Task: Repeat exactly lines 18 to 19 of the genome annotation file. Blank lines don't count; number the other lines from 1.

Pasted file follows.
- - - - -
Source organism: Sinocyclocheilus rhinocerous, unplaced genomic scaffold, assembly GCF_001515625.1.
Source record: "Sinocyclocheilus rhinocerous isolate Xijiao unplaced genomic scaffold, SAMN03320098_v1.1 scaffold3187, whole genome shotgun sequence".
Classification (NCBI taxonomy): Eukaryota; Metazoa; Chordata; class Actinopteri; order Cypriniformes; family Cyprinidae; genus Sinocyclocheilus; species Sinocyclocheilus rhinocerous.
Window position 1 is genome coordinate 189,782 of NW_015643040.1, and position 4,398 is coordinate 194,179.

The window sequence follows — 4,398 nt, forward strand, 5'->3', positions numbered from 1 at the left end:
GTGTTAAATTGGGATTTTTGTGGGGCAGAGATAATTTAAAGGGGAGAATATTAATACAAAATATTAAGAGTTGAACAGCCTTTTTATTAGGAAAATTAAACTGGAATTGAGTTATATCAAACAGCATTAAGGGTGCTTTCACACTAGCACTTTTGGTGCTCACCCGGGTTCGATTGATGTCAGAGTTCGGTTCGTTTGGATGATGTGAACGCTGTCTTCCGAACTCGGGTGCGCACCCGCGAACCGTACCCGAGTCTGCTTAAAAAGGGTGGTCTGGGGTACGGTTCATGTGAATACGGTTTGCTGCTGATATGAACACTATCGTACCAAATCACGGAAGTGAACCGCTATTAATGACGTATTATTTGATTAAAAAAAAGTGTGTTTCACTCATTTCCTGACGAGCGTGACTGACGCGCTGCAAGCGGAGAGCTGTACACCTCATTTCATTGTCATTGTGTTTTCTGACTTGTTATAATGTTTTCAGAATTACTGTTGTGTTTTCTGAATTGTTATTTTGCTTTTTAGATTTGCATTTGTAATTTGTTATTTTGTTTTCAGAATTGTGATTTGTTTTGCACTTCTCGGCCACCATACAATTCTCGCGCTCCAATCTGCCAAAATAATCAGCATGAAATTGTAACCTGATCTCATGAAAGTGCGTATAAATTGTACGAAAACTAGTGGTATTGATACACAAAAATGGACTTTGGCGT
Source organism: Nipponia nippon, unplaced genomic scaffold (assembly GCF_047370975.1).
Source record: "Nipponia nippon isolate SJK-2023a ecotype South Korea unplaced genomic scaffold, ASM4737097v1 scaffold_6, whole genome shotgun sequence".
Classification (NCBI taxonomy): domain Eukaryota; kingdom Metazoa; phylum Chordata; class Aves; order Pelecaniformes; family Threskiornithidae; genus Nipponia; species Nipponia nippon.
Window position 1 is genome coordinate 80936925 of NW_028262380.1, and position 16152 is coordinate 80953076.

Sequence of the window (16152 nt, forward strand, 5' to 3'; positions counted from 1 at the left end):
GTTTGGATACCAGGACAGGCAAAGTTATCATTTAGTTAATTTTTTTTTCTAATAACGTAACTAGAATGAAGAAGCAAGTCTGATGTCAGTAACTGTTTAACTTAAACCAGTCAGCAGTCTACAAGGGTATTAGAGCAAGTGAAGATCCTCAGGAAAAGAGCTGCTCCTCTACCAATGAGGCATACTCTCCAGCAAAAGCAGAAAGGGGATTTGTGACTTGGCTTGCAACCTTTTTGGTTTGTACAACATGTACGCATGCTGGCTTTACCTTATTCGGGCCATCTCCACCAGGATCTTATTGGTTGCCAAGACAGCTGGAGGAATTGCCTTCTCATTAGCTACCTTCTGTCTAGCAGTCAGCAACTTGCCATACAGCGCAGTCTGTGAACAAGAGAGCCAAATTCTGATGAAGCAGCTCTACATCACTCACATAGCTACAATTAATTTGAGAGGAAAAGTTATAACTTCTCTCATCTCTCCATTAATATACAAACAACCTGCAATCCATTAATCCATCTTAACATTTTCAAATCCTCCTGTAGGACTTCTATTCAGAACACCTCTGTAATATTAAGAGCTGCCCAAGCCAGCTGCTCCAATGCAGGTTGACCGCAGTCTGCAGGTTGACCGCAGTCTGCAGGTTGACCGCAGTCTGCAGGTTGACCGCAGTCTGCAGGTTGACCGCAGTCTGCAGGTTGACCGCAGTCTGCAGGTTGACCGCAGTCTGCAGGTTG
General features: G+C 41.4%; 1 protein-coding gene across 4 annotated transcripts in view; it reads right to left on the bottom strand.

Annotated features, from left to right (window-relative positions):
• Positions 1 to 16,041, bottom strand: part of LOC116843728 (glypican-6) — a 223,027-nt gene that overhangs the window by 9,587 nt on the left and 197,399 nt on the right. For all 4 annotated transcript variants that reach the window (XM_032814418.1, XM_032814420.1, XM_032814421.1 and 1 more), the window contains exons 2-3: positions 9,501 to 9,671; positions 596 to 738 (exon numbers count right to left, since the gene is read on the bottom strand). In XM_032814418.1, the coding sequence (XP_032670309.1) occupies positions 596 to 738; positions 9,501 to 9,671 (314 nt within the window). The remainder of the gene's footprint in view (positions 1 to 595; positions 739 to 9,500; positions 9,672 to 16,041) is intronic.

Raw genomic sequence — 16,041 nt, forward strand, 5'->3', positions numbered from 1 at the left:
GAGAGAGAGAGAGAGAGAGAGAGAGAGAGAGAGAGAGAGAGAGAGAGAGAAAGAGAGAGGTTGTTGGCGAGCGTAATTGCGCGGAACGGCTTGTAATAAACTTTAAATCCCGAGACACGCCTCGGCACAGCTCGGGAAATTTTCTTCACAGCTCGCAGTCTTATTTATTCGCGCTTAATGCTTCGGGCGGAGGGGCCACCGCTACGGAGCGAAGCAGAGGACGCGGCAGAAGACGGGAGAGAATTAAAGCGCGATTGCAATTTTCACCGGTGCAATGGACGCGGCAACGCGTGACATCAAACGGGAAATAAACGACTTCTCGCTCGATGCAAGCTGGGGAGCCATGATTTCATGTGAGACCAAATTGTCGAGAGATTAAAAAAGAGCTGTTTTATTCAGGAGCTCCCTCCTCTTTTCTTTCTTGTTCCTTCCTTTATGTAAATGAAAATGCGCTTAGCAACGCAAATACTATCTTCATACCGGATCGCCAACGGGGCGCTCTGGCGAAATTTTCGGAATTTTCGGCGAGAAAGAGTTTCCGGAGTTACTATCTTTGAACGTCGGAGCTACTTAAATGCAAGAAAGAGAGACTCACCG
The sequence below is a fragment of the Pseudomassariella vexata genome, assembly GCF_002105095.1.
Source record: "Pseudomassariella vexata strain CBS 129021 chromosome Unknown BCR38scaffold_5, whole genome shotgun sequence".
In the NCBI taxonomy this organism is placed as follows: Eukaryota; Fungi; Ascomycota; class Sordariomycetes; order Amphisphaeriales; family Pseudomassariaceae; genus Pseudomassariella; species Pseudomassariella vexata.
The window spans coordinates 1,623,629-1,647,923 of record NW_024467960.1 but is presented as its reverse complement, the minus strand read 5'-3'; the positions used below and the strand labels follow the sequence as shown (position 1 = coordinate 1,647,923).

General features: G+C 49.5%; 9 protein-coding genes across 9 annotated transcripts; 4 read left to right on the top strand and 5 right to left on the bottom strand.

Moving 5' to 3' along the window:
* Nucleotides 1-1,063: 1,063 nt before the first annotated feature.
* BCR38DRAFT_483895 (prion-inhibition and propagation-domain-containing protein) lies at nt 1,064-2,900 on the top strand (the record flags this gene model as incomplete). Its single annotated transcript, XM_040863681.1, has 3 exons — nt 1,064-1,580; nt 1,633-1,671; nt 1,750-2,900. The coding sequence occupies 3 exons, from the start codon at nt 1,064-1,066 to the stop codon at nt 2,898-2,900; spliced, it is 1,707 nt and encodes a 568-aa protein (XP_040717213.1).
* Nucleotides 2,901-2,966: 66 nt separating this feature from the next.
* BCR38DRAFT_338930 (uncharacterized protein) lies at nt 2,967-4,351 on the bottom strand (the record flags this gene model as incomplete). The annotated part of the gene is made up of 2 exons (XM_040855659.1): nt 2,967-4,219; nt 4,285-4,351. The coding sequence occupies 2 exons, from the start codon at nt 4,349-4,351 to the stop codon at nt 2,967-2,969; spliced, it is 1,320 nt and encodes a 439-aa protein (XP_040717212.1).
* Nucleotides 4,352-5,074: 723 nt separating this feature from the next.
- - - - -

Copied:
The sequence below is a fragment of the Pseudomassariella vexata genome, assembly GCF_002105095.1.
Source record: "Pseudomassariella vexata strain CBS 129021 chromosome Unknown BCR38scaffold_5, whole genome shotgun sequence".